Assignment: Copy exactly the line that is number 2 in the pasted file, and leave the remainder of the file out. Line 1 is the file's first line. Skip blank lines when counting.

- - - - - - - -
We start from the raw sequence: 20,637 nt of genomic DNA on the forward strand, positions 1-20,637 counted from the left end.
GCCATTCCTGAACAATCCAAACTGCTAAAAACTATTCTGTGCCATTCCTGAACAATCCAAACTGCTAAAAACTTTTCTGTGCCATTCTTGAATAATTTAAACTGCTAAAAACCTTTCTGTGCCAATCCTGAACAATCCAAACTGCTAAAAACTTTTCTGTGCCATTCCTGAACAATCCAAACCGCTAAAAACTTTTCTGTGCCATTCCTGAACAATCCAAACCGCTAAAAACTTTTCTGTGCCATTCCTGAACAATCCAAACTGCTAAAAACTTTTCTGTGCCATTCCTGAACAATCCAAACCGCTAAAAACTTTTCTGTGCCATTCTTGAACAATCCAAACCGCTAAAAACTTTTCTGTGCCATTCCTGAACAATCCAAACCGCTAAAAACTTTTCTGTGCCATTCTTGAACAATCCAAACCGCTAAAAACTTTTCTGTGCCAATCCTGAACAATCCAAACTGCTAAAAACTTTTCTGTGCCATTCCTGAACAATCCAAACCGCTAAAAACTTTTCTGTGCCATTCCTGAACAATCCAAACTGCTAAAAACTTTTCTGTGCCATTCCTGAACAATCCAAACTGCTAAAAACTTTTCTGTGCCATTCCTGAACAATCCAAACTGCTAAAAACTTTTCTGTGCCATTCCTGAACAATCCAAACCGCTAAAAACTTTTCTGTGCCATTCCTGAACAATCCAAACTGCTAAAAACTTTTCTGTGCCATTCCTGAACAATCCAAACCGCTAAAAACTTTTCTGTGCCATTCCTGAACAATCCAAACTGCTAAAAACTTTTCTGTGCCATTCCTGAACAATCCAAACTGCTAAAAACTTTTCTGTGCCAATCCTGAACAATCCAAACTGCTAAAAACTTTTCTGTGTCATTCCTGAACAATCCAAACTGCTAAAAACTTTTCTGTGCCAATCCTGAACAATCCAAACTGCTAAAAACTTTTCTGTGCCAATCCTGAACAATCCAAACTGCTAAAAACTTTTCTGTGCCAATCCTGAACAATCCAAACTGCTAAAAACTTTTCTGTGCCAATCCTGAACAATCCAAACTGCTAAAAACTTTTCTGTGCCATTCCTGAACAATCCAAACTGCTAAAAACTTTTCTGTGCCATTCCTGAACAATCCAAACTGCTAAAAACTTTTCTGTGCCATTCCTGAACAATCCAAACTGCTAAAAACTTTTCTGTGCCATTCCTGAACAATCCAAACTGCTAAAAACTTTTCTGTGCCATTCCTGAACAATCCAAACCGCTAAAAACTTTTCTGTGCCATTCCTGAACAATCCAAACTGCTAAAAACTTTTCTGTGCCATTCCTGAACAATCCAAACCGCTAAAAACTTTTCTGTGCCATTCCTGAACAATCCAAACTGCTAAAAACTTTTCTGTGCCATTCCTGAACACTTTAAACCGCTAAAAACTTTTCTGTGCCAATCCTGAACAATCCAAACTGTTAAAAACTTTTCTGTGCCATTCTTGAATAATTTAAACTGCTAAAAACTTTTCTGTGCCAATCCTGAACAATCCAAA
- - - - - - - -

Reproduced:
GCCATTCCTGAACAATCCAAACTGCTAAAAACTATTCTGTGCCATTCCTGAACAATCCAAACTGCTAAAAACTTTTCTGTGCCATTCTTGAATAATTTAAACTGCTAAAAACCTTTCTGTGCCAATCCTGAACAATCCAAACTGCTAAAAACTTTTCTGTGCCATTCCTGAACAATCCAAACCGCTAAAAACTTTTCTGTGCCATTCCTGAACAATCCAAACCGCTAAAAACTTTTCTGTGCCATTCCTGAACAATCCAAACTGCTAAAAACTTTTCTGTGCCATTCCTGAACAATCCAAACCGCTAAAAACTTTTCTGTGCCATTCTTGAACAATCCAAACCGCTAAAAACTTTTCTGTGCCATTCCTGAACAATCCAAACCGCTAAAAACTTTTCTGTGCCATTCTTGAACAATCCAAACCGCTAAAAACTTTTCTGTGCCAATCCTGAACAATCCAAACTGCTAAAAACTTTTCTGTGCCATTCCTGAACAATCCAAACCGCTAAAAACTTTTCTGTGCCATTCCTGAACAATCCAAACTGCTAAAAACTTTTCTGTGCCATTCCTGAACAATCCAAACTGCTAAAAACTTTTCTGTGCCATTCCTGAACAATCCAAACTGCTAAAAACTTTTCTGTGCCATTCCTGAACAATCCAAACCGCTAAAAACTTTTCTGTGCCATTCCTGAACAATCCAAACTGCTAAAAACTTTTCTGTGCCATTCCTGAACAATCCAAACCGCTAAAAACTTTTCTGTGCCATTCCTGAACAATCCAAACTGCTAAAAACTTTTCTGTGCCATTCCTGAACAATCCAAACTGCTAAAAACTTTTCTGTGCCAATCCTGAACAATCCAAACTGCTAAAAACTTTTCTGTGTCATTCCTGAACAATCCAAACTGCTAAAAACTTTTCTGTGCCAATCCTGAACAATCCAAACTGCTAAAAACTTTTCTGTGCCAATCCTGAACAATCCAAACTGCTAAAAACTTTTCTGTGCCAATCCTGAACAATCCAAACTGCTAAAAACTTTTCTGTGCCAATCCTGAACAATCCAAACTGCTAAAAACTTTTCTGTGCCATTCCTGAACAATCCAAACTGCTAAAAACTTTTCTGTGCCATTCCTGAACAATCCAAACTGCTAAAAACTTTTCTGTGCCATTCCTGAACAATCCAAACTGCTAAAAACTTTTCTGTGCCATTCCTGAACAATCCAAACTGCTAAAAACTTTTCTGTGCCATTCCTGAACAATCCAAACCGCTAAAAACTTTTCTGTGCCATTCCTGAACAATCCAAACTGCTAAAAACTTTTCTGTGCCATTCCTGAACAATCCAAACCGCTAAAAACTTTTCTGTGCCATTCCTGAACAATCCAAACTGCTAAAAACTTTTCTGTGCCATTCCTGAACACTTTAAACCGCTAAAAACTTTTCTGTGCCAATCCTGAACAATCCAAACTGTTAAAAACTTTTCTGTGCCATTCTTGAATAATTTAAACTGCTAAAAACTTTTCTGTGCCAATCCTGAACAATCCAAA